Congratulations. You’ve signed a lease. The landlord has given you a Tenant Improvement Allowance and they’ve even agreed to handle every detail of the building out of your new space. Sounds great, right? Perhaps. Here are a few ways to ensure you’re getting the most from your Tenant Improvement Allowance.
Make Sure All Work Is Being Bid On
When given a tenant improvement allowance (TIA), you want all work and materials to be competitively bid on by multiple vendors or contractors. This is the only way you can ensure you’re getting the absolute best pricing. Remember, when you agree to let the landlord manage your buildout, you’re basically presenting them a blank check.
Many landlords or property managers have established work relationships with one particular local tenant improvement contractor. Once you give them the okay to handle your project, they already know the exact contractor they’ll be using for the renovation, tenant build out, or new commercial construction.
This means they aren’t taking bids to see if there are better-priced contractors and you’re likely not getting the most from your TIA. In fact, if the landlord doesn’t take bids, the tenant will most likely overpay for the buildout.
It’s good for a tenant to insist that they themselves find or recommend at least one other general contractor. This way they’ll definitely have another bid to compare to the landlord’s chosen contractor. Ask to be present for this process to review bid documents, porfolios, or any bid documents.
Manage Landlord’s Management Fee
Most landlords these days charge a construction management fee when tasked with managing a tenant improvement buildout. This fee can be significant since this is often an additional way a landlord profits. Especially if there are investors involved. When profits are split between an investor and a landord, the investor typically gets the initial incoming cash from the rental operation as a return for their investment. However, the landlord pockets the entire construction management fee.
Since today’s commercial construction environment is incredibly competitive, many tenant improvement contractors will accept a profit margin in the range of 1%-3%. They just want to secure the job. Not only will this contractor complete all of the work, they’ll also be managing the project and assuming all pricing and timeline risks. Meanwhile, the landlord will turn around and charge the tenant a 3%-5% oversight fee. They’ll pocket the difference; effectively reducing the TIA by doing so.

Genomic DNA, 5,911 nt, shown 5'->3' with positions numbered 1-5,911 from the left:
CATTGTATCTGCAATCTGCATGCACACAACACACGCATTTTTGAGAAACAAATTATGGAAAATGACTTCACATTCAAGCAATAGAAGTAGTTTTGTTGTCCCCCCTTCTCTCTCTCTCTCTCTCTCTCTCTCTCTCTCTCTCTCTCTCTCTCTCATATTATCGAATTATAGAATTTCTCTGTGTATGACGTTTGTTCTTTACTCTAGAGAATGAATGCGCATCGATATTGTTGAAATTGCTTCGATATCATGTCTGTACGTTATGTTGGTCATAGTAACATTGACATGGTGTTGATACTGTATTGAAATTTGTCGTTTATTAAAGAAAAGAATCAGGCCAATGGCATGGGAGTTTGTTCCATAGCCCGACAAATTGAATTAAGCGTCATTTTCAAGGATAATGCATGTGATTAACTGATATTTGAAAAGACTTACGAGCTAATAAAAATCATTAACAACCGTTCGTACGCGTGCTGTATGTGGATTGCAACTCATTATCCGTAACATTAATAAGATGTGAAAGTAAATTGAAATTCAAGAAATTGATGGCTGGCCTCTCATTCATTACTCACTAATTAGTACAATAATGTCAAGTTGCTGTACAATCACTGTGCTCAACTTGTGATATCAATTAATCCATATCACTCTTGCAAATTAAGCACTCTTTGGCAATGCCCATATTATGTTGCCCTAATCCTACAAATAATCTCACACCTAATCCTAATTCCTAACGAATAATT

Keep Building Needs Separate from Tenant Work
Many lease agreements will specifically state the tenant is accepting the space in its “as is” condition. Upkeep of that condition will be the landlord’s responsibility. Buildouts and associated costs are the responsibility of the tenant and subject to the Tenant Improvement Allowance.
It’s a little bit tricker to define where a landlord’s responsibilities end and a tenant’s begins if the space being leased is in a new or newly renovated building.
Is the drywall and spackling of interior and perimeter walls finished so the walls are prepped for painting? If not, does this responsibility fall on the landlord or tenant?
Be sure that the landlord’s baseline obligations are defined. No bids from contractors should mix together landlord and tenant costs. The best way to ensure TIA dollars are maximized is to require separate bid packages for each.
Make Sure The Lease Addresses Change Orders
Sometimes a tenant may request changes after the bid has been selected and contractors and subcontractors are already on site. Without change orders addressed in the lease, the tenant will have to pay a premium for these changes. This is why any lease should anticipate and address change orders in verbiage. Typically, the best way to do this is to require the initial percentage fee quoted by the tenant improvement contractor is applied to the change order and actual cost of associated work.
Make Sure The Lease Addresses Concealed Conditions
Sometimes, after signing an “as is” lease, undesirable conditions or code violations from the previous tenant may be found during the buildout or renovations. If the lease contains no unknown or concealed condition verbiage, the landlord could argue it’s the tenant’s responsibility to fix these problems. This results in unanticipated costs and project delays. Be sure unknown or concealed conditions are addressed in the leasing agreement.
Make Sure The Lease Addresses Normal Hourly Rates vs. Overtime Hours
If tenant improvement work has been assigned to the landlord, he or she assumes the responsibility of getting the tenant into a space by a specified date. They in turn pass this responsibility onto the contractor. To accelerate the construction timetable, the landlord may have the contractor work overtime or non-traditional business hours. If this is the case, the tenant needs to make sure pricing is based on crews working traditional business hours. It’s important to know the tenant isn’t paying for “catch up” or accelerated work not of their doing.
So Are Landlord Controlled Tenant Improvements Good or Bad?
There are both pros and cons to passing construction obligations on to the landlord. While it certainly takes some burden off the tenant’s back, issues can arise if things aren’t properly addressed up front in the lease agreement. Tenants must ensure they’re protecting themselves and get the most out of the Tenant Improvement Allowance dollars.